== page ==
If the Young Earth view is true, then so be it.  Let the biblical and scientific evidence be mustered to demonstrate it.  Meanwhile, to make it a tacit test for orthodoxy will serve to undermine the faith of many who so closely tie it to orthodoxy that they will have to throw out the baby with the bathwater, should they ever become convinced the earth is Old.  One should never tie his faith to how old the earth is.

 

Even if the Young Earth view were true, it would not thereby earn it a position in the Christian Creed or the equivalent.  That is another matter altogether reserved for truth that are essential to the Gospel (see Geisler and Rhodes, Conviction without Compromise).  There are many minor Christian doctrines that have not earned creedal status along with The Apostles’ Creedwhich declares of creation only that “I believe in God, the Father Almighty,the Creator of heaven and earth” (emphasis added) and nothing about how long ago it happened.

 

Some Concluding Comments

 

After seriously pondering these questions for over a half century, my conclusions are: (1) The Young Earth view is not one of the Fundamentals of the Faith. (2) It is not a test for orthodoxy.  (3)  It is not a condition of salvation.  (4)  It is not a test of Christian fellowship. (5) It is not an issue over which the body of Christ should divide. (6) It is not a hill on which we should die. (7) The fact of creation is more important than the time of creation. (8) There are more important doctrines on which we should focus (like the inerrancy of the Bible, the deity of Christ, the Trinity, and the death and resurrection of Christ, and His literal Second Coming.  As Repertus Meldenius (d. 1651) put it: “In essentials, unity; in non-essentials, liberty, and in all things charity.” And by all counts, the age of the earth is not one of the essentials of the Christian Faith.

A RESPONSE TO KEN HAM AND ANSWERS IN GENESIS ON DOES INERRANCY REQUIRE BELIEVE IN A YOUNG EARTH?

A RESPONSE TO KEN HAM AND ANSWERS IN GENESIS ON DOES INERRANCY REQUIRE BELIEVE IN A YOUNG EARTH?

 

By Norman L. Geisler

 

 

Introduction

 

Let me begin by acknowledging the serious anti-evolutionary work of Ken Ham and the Young Earth creationists at Answers in Genesis (AIG). They have a sincere desire to defend the inerrant word of God and its “literal” historical-grammatical interpretation of Genesis. They have built an impressive organization and Creation Museum in Kentucky (which I have visited).  I personally respect the Young Earth view and once held it myself. Indeed, on Monday, Wednesday, and Friday I still lean toward it.  I even fought for their right to teach the Young Earth view and creation along side of evolution in the public schools as an expert witness at the “Scopes Two” Trial in Arkansas (1981) (see Geisler, Creation and the Courts). Further, I hope and pray that the Young Earth view is true (because it would be a good argument against evolution). Unfortunately, however, I believe the weight of biblical and scientific evidence does not favor it.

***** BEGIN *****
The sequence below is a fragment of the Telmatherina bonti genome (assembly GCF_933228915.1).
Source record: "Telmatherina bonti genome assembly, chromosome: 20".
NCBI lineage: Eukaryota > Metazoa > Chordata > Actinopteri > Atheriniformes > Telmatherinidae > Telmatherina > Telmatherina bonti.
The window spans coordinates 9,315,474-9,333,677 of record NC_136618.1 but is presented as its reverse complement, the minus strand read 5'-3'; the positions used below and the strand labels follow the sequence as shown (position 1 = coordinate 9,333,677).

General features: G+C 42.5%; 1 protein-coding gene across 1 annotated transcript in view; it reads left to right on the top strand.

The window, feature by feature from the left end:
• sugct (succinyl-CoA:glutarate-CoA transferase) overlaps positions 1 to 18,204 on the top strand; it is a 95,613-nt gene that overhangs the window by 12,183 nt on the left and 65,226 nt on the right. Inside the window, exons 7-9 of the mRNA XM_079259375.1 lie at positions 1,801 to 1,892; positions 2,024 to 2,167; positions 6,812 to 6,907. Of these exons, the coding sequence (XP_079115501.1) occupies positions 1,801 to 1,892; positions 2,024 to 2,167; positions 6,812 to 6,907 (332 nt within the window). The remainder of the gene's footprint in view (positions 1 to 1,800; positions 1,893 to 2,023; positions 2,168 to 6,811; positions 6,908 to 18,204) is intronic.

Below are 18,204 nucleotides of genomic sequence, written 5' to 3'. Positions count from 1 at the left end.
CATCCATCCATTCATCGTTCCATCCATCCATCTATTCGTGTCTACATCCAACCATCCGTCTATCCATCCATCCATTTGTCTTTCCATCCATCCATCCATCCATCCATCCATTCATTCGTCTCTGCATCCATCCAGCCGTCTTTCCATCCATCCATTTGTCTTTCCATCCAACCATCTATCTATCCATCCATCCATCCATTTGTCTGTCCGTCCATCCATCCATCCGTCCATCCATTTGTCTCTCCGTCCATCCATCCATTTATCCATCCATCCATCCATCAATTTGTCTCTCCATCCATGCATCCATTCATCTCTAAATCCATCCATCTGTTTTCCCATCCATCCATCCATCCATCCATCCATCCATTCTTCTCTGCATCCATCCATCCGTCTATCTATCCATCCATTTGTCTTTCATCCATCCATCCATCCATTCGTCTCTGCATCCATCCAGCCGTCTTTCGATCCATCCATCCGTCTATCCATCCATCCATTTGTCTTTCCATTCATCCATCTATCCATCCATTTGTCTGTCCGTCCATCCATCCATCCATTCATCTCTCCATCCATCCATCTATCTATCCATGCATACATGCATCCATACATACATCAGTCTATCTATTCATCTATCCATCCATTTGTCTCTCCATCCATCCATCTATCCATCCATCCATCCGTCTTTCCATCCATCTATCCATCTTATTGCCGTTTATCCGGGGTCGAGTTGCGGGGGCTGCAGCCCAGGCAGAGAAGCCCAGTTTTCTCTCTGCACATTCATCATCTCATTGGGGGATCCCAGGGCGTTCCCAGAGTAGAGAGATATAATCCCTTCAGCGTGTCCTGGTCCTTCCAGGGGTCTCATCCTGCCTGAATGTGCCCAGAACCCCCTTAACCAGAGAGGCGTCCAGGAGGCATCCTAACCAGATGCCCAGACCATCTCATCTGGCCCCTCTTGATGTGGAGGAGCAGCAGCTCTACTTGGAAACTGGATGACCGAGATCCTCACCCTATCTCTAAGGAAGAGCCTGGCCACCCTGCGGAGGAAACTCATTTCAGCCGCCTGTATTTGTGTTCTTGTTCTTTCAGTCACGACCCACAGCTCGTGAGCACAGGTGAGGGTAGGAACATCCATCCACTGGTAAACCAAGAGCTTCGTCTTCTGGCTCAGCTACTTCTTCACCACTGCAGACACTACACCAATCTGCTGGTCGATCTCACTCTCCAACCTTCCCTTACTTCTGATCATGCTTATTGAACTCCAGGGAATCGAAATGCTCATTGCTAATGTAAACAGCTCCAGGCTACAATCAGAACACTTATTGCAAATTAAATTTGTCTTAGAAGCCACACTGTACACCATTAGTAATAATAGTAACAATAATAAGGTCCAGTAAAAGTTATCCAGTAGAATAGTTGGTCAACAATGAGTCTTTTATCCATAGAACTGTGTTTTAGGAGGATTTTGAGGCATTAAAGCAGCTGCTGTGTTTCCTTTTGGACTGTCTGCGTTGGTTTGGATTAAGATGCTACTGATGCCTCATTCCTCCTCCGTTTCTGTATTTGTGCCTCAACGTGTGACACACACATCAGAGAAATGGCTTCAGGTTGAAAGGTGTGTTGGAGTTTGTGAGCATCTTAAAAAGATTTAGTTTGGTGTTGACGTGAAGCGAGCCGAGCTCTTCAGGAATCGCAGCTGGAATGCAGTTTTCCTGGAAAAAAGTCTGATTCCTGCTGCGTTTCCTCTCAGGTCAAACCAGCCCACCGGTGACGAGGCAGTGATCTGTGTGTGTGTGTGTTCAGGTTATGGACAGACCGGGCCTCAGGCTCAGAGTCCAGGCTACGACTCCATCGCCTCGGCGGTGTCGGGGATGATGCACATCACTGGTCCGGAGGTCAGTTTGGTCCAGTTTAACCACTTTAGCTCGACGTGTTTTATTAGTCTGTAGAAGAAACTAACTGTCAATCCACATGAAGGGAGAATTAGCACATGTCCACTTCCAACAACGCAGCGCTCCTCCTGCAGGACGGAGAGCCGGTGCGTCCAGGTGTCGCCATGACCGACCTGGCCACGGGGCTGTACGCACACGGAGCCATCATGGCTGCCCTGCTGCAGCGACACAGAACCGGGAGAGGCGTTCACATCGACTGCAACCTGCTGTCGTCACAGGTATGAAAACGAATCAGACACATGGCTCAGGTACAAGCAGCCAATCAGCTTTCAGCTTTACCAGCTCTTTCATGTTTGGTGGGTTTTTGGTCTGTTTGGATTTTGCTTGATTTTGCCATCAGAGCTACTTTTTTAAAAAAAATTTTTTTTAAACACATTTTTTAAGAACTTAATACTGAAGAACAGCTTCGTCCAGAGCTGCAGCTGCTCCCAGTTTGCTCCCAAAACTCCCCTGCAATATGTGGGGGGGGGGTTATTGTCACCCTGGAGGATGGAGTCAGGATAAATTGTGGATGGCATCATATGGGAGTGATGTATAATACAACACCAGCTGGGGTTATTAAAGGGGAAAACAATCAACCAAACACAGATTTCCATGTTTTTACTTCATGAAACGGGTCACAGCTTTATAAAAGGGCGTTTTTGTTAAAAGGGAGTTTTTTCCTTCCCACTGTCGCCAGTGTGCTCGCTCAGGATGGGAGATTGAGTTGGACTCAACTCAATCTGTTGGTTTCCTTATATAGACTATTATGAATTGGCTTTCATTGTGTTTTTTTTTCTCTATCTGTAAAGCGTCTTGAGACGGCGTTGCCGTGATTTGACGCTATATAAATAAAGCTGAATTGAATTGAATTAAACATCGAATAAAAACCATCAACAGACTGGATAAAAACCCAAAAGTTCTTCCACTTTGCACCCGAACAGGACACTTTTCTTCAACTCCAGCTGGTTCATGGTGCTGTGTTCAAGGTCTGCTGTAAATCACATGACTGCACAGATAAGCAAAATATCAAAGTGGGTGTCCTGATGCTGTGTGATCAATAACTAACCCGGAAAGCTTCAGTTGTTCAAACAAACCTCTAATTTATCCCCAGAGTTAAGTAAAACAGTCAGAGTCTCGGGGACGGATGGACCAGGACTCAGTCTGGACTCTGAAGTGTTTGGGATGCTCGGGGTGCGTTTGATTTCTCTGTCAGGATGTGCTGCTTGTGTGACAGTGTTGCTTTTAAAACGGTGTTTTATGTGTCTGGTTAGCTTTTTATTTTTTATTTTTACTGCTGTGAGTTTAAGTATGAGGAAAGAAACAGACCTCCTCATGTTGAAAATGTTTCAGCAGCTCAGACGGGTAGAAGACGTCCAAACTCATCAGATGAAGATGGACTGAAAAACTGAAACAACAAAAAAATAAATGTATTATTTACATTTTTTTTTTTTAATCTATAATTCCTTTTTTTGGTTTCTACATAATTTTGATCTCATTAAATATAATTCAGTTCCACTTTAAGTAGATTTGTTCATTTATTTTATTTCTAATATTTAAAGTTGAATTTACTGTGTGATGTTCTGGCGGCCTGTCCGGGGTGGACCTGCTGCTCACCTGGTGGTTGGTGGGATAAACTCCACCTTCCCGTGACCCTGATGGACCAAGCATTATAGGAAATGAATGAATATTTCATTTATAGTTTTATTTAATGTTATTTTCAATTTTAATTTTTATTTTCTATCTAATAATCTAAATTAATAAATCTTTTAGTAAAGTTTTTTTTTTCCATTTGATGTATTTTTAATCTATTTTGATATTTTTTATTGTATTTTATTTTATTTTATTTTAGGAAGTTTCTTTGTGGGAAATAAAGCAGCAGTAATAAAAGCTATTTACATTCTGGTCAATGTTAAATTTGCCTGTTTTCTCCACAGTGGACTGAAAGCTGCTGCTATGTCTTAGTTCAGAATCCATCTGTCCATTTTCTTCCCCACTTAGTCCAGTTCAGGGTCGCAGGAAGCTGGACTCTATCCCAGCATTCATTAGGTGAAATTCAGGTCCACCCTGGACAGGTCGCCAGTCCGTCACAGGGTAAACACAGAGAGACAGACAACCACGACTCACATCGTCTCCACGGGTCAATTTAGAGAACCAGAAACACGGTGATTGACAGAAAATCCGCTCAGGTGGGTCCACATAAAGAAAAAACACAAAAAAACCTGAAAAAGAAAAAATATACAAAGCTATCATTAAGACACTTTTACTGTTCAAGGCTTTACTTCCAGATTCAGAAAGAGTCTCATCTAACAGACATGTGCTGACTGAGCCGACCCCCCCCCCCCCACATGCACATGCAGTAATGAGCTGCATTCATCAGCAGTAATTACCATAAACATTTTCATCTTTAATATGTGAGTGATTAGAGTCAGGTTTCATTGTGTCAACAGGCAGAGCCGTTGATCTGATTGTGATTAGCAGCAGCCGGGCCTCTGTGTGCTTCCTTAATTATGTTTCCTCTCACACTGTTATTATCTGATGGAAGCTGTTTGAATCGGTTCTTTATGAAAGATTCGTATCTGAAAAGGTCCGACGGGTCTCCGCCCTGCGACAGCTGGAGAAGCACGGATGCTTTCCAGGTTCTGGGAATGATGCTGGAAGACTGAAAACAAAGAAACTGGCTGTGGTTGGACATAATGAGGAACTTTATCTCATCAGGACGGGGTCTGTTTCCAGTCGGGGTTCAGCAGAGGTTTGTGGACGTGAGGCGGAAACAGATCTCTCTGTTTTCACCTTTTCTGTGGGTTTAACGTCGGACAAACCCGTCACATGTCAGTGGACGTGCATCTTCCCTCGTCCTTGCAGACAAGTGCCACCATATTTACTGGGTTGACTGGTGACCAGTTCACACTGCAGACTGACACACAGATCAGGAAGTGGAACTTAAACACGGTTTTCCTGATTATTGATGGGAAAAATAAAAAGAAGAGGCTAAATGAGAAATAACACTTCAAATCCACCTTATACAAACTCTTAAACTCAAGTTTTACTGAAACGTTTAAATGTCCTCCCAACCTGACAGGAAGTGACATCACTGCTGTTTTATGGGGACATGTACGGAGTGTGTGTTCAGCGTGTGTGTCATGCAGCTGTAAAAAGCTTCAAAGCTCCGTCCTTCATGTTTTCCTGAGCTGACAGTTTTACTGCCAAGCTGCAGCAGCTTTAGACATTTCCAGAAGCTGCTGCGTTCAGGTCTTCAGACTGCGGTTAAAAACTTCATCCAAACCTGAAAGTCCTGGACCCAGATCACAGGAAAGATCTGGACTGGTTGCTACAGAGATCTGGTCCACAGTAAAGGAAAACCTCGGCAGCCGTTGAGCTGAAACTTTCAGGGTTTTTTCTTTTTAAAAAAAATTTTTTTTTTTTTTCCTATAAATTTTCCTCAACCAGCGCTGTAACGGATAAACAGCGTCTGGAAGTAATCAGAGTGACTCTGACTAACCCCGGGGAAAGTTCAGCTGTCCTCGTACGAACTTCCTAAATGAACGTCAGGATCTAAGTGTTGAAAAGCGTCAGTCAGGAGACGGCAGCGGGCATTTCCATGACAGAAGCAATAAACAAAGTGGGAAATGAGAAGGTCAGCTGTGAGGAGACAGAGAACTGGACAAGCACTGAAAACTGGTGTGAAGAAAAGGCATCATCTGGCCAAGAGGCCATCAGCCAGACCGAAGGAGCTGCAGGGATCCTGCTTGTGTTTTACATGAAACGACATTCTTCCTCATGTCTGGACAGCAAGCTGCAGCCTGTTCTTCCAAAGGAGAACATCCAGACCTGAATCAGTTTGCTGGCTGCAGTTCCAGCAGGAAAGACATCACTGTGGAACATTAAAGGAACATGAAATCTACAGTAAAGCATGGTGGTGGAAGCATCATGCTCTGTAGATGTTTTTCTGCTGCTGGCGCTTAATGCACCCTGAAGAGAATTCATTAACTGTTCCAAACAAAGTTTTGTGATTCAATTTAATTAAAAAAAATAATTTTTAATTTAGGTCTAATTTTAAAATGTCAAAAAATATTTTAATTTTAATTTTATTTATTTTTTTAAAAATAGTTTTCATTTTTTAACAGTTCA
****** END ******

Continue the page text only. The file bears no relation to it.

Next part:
However, whatever uncertainty there may be about the Young Earth view, I am convinced of one thing—the age of the earth is not a test of orthodoxy.  Thus, I wrote the article: “Does Believing in Inerrancy Require One to Believe in Young Earth Creationism?” in which I came to a negative conclusion. Answers in Genesis responded to my article in a piece titled “The Ultimate Motivation of This Prominent Theologian.” However, despite their kind words and good intention, their response missed the main point of my article.  It was, as the title affirms, aimed at answering the question of whether belief in inerrancy demands a Young earth View.  My point was not to determine whether the earth is young or old. Nor was the point to deny a connection between belief in the historical grammatical method of interpretation and the doctrine of inerrancy. I believe there is, and as a framer of the Chicago Statement on Inerrancy (1978), I strongly affirmed that there is (in Article XVIII), declaring: “We affirm that the text of Scripture is to be interpreted by grammatico-historical exegesis….” Later, in the ICBI Hermeneutics statement on inerrancy, we added: “We affirm the necessity of interpreting the Bible according to its literal, or normal, sense.  The literal sense is the grammatical-historical sense…” (Article XV). So, the point in my article was simply to determine whether or not believing in inerrancy and the historical-grammatical interpretation of the Bible “requires” a belief in a Young Earth.  And AIG avoided answering the central point of my article.  Several of their points call for comment.